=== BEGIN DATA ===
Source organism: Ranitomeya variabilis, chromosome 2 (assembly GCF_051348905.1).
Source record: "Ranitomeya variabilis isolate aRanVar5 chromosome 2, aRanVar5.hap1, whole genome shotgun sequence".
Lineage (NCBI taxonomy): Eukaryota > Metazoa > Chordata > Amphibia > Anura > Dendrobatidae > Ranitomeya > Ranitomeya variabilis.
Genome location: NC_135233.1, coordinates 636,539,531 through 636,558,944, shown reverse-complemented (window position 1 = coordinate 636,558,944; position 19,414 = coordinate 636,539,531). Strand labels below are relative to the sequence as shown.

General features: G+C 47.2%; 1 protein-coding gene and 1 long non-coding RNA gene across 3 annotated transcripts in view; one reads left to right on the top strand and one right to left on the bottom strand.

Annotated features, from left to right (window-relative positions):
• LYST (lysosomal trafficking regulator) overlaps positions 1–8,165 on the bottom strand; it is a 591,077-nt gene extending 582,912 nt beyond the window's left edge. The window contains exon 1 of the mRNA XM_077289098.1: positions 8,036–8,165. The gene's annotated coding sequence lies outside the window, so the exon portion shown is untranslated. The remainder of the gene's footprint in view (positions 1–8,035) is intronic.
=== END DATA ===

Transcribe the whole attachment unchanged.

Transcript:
Source organism: Ranitomeya variabilis, chromosome 2 (assembly GCF_051348905.1).
Source record: "Ranitomeya variabilis isolate aRanVar5 chromosome 2, aRanVar5.hap1, whole genome shotgun sequence".
Lineage (NCBI taxonomy): Eukaryota > Metazoa > Chordata > Amphibia > Anura > Dendrobatidae > Ranitomeya > Ranitomeya variabilis.
Genome location: NC_135233.1, coordinates 636,539,531 through 636,558,944, shown reverse-complemented (window position 1 = coordinate 636,558,944; position 19,414 = coordinate 636,539,531). Strand labels below are relative to the sequence as shown.

General features: G+C 47.2%; 1 protein-coding gene and 1 long non-coding RNA gene across 3 annotated transcripts in view; one reads left to right on the top strand and one right to left on the bottom strand.

Annotated features, from left to right (window-relative positions):
• LYST (lysosomal trafficking regulator) overlaps positions 1–8,165 on the bottom strand; it is a 591,077-nt gene extending 582,912 nt beyond the window's left edge. The window contains exon 1 of the mRNA XM_077289098.1: positions 8,036–8,165. The gene's annotated coding sequence lies outside the window, so the exon portion shown is untranslated. The remainder of the gene's footprint in view (positions 1–8,035) is intronic.